GlobalData: UK Pension Reforms Drive Savings

New report predicts UK market’s APE to reach £17.5 billion by 2021.

Auto-enrollment and buyouts will be “big drivers” of growth for work and trust-based pensions, according to a new report by the research and consulting firm, GlobalData. The firm also predicts that all businesses will provide a pension plan for their employees by February 2018, and the total minimum contribution will be 8% by April 2019.

“Auto-enrollment has been introduced by the government to increase pension savings through employer-workplace pensions, and this will be a big driver of growth in work- and trust-based pensions,” said Danielle Cripps, financial analyst at GlobalData, in a news release. “By February 2018, all businesses with employees will have to provide a pension to those eligible, and by April 2019 the total minimum contribution paid into a pension will be 8%, meaning that more individuals will be contributing, and at higher amounts. However, there is fear that increasing contributions may cause individuals to opt out.”

In 2016, the UK pensions market’s annual premium equivalent (APE) was worth £10.8 billion ($13.9 billion), according to the Association of British Insurers. GlobalData predicts it will reach £17.5 billion ($22.6 billion) APE by 2021.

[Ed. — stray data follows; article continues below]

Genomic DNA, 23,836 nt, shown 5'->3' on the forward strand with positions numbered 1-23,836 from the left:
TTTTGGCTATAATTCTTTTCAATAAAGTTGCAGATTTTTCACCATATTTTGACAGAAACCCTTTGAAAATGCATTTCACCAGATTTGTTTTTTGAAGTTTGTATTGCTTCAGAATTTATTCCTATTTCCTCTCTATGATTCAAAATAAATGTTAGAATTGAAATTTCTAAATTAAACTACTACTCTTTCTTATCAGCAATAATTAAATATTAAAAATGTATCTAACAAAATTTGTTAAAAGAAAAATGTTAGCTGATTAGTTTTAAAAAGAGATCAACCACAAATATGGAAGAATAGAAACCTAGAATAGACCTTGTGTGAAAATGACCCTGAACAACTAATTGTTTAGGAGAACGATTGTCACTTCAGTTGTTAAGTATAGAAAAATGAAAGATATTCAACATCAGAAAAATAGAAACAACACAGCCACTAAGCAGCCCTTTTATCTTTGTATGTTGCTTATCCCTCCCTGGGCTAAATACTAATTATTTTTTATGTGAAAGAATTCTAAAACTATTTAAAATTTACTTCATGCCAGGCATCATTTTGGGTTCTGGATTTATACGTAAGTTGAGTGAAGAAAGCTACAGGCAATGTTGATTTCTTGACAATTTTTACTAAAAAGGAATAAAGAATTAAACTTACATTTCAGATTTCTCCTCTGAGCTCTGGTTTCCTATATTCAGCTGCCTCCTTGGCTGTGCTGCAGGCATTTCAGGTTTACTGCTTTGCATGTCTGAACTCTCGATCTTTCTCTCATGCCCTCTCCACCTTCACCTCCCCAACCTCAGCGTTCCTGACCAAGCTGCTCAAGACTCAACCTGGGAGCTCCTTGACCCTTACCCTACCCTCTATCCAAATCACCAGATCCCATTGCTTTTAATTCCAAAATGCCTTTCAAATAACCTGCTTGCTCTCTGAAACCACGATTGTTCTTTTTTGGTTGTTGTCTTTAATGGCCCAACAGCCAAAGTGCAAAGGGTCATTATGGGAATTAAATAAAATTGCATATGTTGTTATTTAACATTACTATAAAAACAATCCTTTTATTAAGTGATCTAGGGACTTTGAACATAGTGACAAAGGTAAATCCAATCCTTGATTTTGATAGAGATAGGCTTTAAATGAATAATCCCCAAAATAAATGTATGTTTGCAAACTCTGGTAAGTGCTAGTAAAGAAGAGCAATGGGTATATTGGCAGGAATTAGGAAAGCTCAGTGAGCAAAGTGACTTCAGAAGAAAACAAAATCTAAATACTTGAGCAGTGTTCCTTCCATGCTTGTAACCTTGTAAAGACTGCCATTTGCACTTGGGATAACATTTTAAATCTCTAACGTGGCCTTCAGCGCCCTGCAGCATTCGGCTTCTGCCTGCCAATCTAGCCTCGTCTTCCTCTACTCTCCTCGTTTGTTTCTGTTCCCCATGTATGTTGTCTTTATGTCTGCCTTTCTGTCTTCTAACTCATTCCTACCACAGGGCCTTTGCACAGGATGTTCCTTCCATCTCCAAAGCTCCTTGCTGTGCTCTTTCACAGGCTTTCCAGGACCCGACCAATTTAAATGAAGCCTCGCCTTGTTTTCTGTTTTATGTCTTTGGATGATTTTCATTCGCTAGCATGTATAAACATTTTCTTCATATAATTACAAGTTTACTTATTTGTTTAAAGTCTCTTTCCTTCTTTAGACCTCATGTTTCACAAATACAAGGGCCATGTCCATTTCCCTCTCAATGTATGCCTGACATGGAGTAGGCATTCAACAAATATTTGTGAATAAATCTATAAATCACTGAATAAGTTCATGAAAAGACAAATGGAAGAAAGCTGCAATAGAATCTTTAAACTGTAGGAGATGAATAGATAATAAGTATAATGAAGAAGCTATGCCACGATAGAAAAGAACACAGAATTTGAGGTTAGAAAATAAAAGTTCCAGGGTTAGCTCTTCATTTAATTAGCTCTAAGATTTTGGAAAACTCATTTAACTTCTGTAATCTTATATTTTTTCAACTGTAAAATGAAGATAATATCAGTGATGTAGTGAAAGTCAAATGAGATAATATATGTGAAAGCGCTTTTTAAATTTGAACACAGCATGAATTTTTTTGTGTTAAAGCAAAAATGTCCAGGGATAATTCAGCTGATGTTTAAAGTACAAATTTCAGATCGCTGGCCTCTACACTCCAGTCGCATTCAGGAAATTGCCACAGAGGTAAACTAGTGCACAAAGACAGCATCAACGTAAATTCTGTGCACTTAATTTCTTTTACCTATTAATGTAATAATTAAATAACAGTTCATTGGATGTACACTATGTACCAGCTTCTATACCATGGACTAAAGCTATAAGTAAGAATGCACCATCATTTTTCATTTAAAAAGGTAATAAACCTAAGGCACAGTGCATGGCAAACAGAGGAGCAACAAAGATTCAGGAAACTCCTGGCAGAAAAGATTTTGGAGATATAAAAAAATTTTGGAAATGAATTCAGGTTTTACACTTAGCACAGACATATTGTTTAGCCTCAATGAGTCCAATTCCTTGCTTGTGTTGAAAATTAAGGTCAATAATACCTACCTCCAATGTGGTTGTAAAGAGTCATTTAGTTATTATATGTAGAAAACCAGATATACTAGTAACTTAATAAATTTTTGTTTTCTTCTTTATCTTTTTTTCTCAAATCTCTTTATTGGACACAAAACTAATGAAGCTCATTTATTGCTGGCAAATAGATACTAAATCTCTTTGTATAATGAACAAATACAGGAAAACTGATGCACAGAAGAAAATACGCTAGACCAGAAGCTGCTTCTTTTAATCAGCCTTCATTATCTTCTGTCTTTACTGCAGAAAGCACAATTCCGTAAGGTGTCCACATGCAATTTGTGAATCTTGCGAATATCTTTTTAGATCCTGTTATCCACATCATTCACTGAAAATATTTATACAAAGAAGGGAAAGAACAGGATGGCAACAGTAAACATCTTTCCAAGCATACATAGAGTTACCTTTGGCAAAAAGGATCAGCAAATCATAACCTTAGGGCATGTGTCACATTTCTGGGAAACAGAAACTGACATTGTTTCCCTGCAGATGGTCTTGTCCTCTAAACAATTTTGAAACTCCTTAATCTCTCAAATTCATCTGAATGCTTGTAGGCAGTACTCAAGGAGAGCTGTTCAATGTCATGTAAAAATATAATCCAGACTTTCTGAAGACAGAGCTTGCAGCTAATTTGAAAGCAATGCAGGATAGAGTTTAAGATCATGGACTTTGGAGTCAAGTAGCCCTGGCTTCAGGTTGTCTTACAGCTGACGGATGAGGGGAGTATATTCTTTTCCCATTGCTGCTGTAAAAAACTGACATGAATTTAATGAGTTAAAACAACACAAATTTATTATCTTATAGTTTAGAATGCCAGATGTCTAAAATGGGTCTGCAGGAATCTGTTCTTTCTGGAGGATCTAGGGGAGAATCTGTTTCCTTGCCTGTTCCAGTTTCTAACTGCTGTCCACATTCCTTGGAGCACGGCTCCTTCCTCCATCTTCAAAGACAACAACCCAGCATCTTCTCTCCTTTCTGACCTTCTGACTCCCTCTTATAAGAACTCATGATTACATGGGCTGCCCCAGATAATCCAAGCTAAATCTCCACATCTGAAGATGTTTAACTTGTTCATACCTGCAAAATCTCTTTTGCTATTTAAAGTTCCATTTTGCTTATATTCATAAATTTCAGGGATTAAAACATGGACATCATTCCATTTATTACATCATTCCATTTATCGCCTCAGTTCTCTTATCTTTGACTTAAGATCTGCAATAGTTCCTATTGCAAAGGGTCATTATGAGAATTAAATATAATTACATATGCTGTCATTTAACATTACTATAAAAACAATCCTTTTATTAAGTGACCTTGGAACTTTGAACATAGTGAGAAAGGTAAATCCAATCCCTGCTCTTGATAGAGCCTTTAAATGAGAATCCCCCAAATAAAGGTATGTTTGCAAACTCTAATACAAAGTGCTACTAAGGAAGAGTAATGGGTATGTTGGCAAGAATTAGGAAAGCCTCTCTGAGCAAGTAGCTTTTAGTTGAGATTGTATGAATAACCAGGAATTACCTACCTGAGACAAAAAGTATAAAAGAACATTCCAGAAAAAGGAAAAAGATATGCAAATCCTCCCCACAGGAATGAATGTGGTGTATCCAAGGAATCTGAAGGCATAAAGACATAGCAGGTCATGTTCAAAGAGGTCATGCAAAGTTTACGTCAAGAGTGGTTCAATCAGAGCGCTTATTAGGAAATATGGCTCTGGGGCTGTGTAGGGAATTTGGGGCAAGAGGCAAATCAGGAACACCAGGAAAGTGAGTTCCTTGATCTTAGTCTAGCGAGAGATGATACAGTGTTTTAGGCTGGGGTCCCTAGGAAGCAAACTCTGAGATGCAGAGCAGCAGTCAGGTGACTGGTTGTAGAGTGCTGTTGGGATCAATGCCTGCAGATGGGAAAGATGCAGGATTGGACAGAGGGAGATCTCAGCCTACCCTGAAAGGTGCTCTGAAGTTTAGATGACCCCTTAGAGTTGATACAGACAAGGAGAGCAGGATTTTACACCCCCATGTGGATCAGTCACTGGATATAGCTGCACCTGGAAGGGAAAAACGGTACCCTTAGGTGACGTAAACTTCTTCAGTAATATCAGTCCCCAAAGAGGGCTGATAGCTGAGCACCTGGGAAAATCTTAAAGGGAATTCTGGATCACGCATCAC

However, critics say those who qualify for the state pension system now need 35 years of National Insurance Contributions (NICs) and will lose an average of £19,000 ($25,000). The original system required 30 years, while 10 years of NICs are required to qualify for any pension. Before the shift in plans, Age UK calculated that 70,000 people would lose all state pension qualifications, according to the BBC.

UK state pensions changed in 2016 from a two-tier to a flat-rate model. Additionally, the eligibility age to receive the plans continues to grow as life expectancy increases. In the two-tier model, basic pensions would be topped off with an extra earnings-linked payment. The flat-rate pension is a single-tier option that combines the previous tiers.

Also discussed in the report are “new pension freedoms,” which see more participants opting for cash withdrawals or income drawdowns as opposed to buying annuities.

In order to negotiate the increasing pension choices experts are anticipating a higher demand for financial services. However, independent financial advisors tend to focus more on their wealthier clients, creating an advice gap for the lower and middle class. To resolve the issue, Cripps feels that advances in technology and artificial intelligence are required.

“Technology and robo-advice will provide a solution to this by helping individuals understand how much they have saved across all of their pension pots,” Cripps says, and suggests workers ask advisors what needs to be done in order to ensure a true retirement.

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